By Kevin Burton
Twice in her life Alison Trelfa has worked as a music teacher. Some of her advice on a recent zoom call has me going to school.
Trelfa is a blind singer/songwriter from Middleborough, England. I wrote about her and her self-released album Decades Of Creation Saturday and Sunday on Page 7.
She said one of the things she has asked students to do is to identify their musical influences and find out who those artists listened to early on.
Studying the influences of your influences she said, is a fascinating way to discover how the musicians you look up to became who they are.
A main influence for me is Gerry Rafferty. He is the one I was listening to during my most prolific songwriting period.
We also have this Sunday Facebook post from daughter Martha Rafferty upon the death of Don Everly:
“The Everly Brothers were one of the very earliest records I remember playing at home. Those harmonies were a magical sound even then,” Martha Rafferty wrote. “My dad and I would sing those songs together in the car on long journeys, he’d sing the harmony, later we’d switch but we sang this song all our lives. RIP Don.”
I am just beginning a renewed search into Rafferty’s past, taking that and other advice from Trelfa.
Trelfa says to enjoy what you do in music and as a songwriter, write what you know.
Of course musicians want to please the fans, but start with yourself Trelfa says. “In order to please everybody I’ve got to be pleased with it myself.”
She said one key element to progressing in music is to know when to take that leap forward and not do it too soon. Going from sounding good at home to entering Britain’s Got Talent too soon can be a problem.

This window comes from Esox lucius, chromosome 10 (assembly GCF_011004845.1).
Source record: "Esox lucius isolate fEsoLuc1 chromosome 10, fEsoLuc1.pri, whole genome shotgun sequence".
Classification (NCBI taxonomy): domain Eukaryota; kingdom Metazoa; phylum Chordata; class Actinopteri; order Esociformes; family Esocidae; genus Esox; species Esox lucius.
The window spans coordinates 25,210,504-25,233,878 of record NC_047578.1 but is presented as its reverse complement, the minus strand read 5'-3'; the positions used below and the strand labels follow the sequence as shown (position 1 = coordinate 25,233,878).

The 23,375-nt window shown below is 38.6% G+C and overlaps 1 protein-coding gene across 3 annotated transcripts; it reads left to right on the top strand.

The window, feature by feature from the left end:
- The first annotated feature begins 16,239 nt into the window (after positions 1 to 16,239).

“In the grand scheme of things, what they have written needs refining,” Trelfa explains, “and Simon Cowell is there to say ‘you’re rubbish.’”
“At some point, when you get better at what you do then you share what you’re doing with more people but you need to keep yourself in with a group of people that are going to support you through that process to begin with. To give you those building blocks.”
“Knowing when you have passed the ‘this is only for me and a few friends’ stage, that’s the hardest stage to get past,” Trelfa said.
There Trelfa was talking to me but also about me.
“You do have to have a bit of drive,” she said.
“If you really believe in yourself, keep going with it,” Trelfa said. “Some publishers have turned down some absolutely cracking songs then other publishers have heard them and said ‘wow, that’s amazing!’”
“If somebody turns you down for something and if you really believe in what you’ve done keep prodding at it with somebody else.”
Many groups and artists are rejected at first, including the Beatles and the Carpenters.
“You know what, if no one else will do it for you, do it yourself, which is exactly what I did.”
What comes next for me musically is something I plan to circle back to sooner rather than later in my continuing “Letters From Hamburg.” series.
The next step for Trelfa is “Winter Warmer,” a collection of Christmas songs set for release November 30. Some of the songs will be are originals such as “The Twelve Guide Dogs of Christmas.” Can’t wait to hear that one!
Others will be old favorites from the great treasury of Christmas songs such as “Away In A Manger.” and “O Holy Night.”
Trelfa says she is still working on some of the originals.
You will hear many voices on this album, including The Warbling Baubles a group of Trelfa’s blind friends and former classmates. “O Holy Night” by the Warbling Baubles is already available on You Tube
Provided I get my act together in time, I may have a small role in one of the songs from that album. That would be a true honor and another step taken down my musical road.